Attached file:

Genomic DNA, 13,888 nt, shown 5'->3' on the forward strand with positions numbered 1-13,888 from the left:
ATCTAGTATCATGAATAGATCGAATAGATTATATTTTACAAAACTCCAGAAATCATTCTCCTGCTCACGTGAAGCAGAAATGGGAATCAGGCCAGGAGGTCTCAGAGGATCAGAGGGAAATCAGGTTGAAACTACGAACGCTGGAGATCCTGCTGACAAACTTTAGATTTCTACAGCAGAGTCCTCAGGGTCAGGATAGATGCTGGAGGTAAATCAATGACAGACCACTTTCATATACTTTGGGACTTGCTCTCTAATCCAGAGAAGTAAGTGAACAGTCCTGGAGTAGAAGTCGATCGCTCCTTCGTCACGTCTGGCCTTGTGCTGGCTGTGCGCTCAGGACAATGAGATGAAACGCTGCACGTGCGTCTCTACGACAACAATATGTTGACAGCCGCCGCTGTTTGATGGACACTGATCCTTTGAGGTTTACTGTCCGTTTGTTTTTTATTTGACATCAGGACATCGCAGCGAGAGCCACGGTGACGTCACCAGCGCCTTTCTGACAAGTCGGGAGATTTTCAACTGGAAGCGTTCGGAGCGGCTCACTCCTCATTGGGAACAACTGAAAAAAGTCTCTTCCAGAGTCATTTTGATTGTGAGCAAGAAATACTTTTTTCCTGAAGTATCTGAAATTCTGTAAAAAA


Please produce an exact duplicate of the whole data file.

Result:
Genomic DNA, 13,888 nt, shown 5'->3' on the forward strand with positions numbered 1-13,888 from the left:
ATCTAGTATCATGAATAGATCGAATAGATTATATTTTACAAAACTCCAGAAATCATTCTCCTGCTCACGTGAAGCAGAAATGGGAATCAGGCCAGGAGGTCTCAGAGGATCAGAGGGAAATCAGGTTGAAACTACGAACGCTGGAGATCCTGCTGACAAACTTTAGATTTCTACAGCAGAGTCCTCAGGGTCAGGATAGATGCTGGAGGTAAATCAATGACAGACCACTTTCATATACTTTGGGACTTGCTCTCTAATCCAGAGAAGTAAGTGAACAGTCCTGGAGTAGAAGTCGATCGCTCCTTCGTCACGTCTGGCCTTGTGCTGGCTGTGCGCTCAGGACAATGAGATGAAACGCTGCACGTGCGTCTCTACGACAACAATATGTTGACAGCCGCCGCTGTTTGATGGACACTGATCCTTTGAGGTTTACTGTCCGTTTGTTTTTTATTTGACATCAGGACATCGCAGCGAGAGCCACGGTGACGTCACCAGCGCCTTTCTGACAAGTCGGGAGATTTTCAACTGGAAGCGTTCGGAGCGGCTCACTCCTCATTGGGAACAACTGAAAAAAGTCTCTTCCAGAGTCATTTTGATTGTGAGCAAGAAATACTTTTTTCCTGAAGTATCTGAAATTCTGTAAAAAA